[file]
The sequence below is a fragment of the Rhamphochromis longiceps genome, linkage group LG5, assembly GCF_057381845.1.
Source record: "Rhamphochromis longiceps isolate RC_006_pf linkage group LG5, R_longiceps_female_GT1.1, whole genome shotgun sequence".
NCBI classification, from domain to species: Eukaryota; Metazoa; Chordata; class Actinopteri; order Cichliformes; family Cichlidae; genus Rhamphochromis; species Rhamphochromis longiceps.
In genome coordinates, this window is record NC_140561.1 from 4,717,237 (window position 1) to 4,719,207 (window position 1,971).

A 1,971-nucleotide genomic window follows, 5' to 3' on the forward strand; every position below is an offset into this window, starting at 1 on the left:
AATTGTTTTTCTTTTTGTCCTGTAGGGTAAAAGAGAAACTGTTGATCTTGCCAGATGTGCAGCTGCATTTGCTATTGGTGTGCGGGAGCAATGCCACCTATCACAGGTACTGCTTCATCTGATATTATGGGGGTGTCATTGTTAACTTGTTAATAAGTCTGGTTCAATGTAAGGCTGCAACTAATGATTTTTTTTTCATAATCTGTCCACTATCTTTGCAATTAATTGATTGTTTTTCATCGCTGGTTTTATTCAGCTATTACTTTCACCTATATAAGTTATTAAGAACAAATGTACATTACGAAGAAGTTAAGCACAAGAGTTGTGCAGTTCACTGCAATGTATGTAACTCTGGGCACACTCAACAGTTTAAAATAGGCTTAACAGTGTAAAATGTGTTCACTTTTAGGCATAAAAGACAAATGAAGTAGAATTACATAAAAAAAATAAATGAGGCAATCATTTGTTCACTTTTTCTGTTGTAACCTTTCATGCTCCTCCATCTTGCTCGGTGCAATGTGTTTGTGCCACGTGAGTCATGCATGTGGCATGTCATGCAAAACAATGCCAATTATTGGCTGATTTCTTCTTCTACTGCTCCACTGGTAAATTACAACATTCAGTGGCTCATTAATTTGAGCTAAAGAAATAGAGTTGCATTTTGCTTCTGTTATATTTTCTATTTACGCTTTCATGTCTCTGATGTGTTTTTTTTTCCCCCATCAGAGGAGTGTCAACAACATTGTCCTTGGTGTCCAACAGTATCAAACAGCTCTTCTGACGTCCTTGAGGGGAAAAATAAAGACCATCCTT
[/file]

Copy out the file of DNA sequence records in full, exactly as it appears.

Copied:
The sequence below is a fragment of the Rhamphochromis longiceps genome, linkage group LG5, assembly GCF_057381845.1.
Source record: "Rhamphochromis longiceps isolate RC_006_pf linkage group LG5, R_longiceps_female_GT1.1, whole genome shotgun sequence".
NCBI classification, from domain to species: Eukaryota; Metazoa; Chordata; class Actinopteri; order Cichliformes; family Cichlidae; genus Rhamphochromis; species Rhamphochromis longiceps.
In genome coordinates, this window is record NC_140561.1 from 4,717,237 (window position 1) to 4,719,207 (window position 1,971).

A 1,971-nucleotide genomic window follows, 5' to 3' on the forward strand; every position below is an offset into this window, starting at 1 on the left:
AATTGTTTTTCTTTTTGTCCTGTAGGGTAAAAGAGAAACTGTTGATCTTGCCAGATGTGCAGCTGCATTTGCTATTGGTGTGCGGGAGCAATGCCACCTATCACAGGTACTGCTTCATCTGATATTATGGGGGTGTCATTGTTAACTTGTTAATAAGTCTGGTTCAATGTAAGGCTGCAACTAATGATTTTTTTTTCATAATCTGTCCACTATCTTTGCAATTAATTGATTGTTTTTCATCGCTGGTTTTATTCAGCTATTACTTTCACCTATATAAGTTATTAAGAACAAATGTACATTACGAAGAAGTTAAGCACAAGAGTTGTGCAGTTCACTGCAATGTATGTAACTCTGGGCACACTCAACAGTTTAAAATAGGCTTAACAGTGTAAAATGTGTTCACTTTTAGGCATAAAAGACAAATGAAGTAGAATTACATAAAAAAAATAAATGAGGCAATCATTTGTTCACTTTTTCTGTTGTAACCTTTCATGCTCCTCCATCTTGCTCGGTGCAATGTGTTTGTGCCACGTGAGTCATGCATGTGGCATGTCATGCAAAACAATGCCAATTATTGGCTGATTTCTTCTTCTACTGCTCCACTGGTAAATTACAACATTCAGTGGCTCATTAATTTGAGCTAAAGAAATAGAGTTGCATTTTGCTTCTGTTATATTTTCTATTTACGCTTTCATGTCTCTGATGTGTTTTTTTTTCCCCCATCAGAGGAGTGTCAACAACATTGTCCTTGGTGTCCAACAGTATCAAACAGCTCTTCTGACGTCCTTGAGGGGAAAAATAAAGACCATCCTT